- Diabetic rats treated with Nerium indicum chloroform extract 500/kg b.w (NICE)
- Diabetic rats treated with Nerium indicum pet. ether extract 500/kg b.w (NIPEE)
Body weight measurement 
Body weight was measured four times during the course of the study period (i.e., on, before alloxan induction (initial values), days 1, 4, 7 of the treatment period), using a digital weighing scale obtained from KERN (EMB), Germany.
The results of the study were subjected to one-way analysis of variance followed by Dunnett's t-test for multiple comparisons. Values with P < 0.05 were considered significant.
| Results and Discussion|| |
Standardization parameters for Nerium indicum leaves were determined and all the parameters were found to be within pharmacopoeial standards limit. Crude powder taken for extraction was of green color with faint odor and slightly bitter taste. Loss on drying, total ash, acid insoluble ash, water soluble ash was found to be 8.02, 4.90, 3.14 and 0.89%w/w respectively. Thin layer chromatography of Nerium indicum leaves revealed 6 blue florescent spots at 254 and 366 nm. Phytochemical screening of all the extract of Nerium indicum showed the presence of various phytochemical constituents like alkaloids, steroids, triterpenoids, carbohydrates and amino acids. In acute toxicity study, petroleum ether, chloroform and water extracts of Nerium indicum leaves at the tested dose level of 5000 mg/kg body weight and alcoholic extract at the tested dose level of 3000 mg/kg body weight. did not show significant toxicity signs when observed for the parameters during the first four hours and followed by daily observations for 14 days. No mortality was observed and the drug was found to be safe.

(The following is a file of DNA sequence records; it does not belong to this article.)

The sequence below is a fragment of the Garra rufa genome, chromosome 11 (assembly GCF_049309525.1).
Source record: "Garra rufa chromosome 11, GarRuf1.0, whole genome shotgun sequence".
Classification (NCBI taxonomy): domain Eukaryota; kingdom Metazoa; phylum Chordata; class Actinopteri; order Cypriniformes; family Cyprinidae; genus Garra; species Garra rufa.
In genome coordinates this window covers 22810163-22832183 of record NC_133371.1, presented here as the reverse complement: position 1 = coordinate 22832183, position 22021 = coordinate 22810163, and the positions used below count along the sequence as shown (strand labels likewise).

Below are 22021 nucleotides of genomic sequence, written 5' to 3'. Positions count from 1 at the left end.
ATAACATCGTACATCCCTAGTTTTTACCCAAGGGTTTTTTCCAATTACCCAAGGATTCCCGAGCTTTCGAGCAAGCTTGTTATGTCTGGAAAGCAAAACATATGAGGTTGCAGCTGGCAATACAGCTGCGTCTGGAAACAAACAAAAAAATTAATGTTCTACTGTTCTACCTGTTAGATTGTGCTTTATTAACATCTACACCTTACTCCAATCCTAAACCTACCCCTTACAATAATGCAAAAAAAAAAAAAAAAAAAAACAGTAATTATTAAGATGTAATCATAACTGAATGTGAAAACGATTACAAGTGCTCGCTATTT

In order to ascertain a scientific base for the usefulness of this plant in the treatment of diabetes, it was decided to evaluate experimental design of antidiabetic activity by following glucose tolerance test and alloxan-induced model. As expected, in the diabetic control, there was severe hyperglycemia as compared to the normal animals. It was observed that the standard drug glibenclamide lowered the blood glucose level significantly bringing it nearly back to normal. The single dose of ethanolic extract (300 mg/kg b.w.) of Nerium indicum has more significantly (P<0.01) reduced the blood glucose level as compare to diabetic control at 7 th day of the study. Chloroform extract (500 mg/kg b.w shown significant reduction of blood glucose after one hour whereas ethanolic extract showed significant reduction at three hours [Table 1]. Aqueous extract of the same plant could not reduce glucose level at sub acute level, though it did showed reduction of glucose level at seven hours as compared to diabetic control [Figure 1].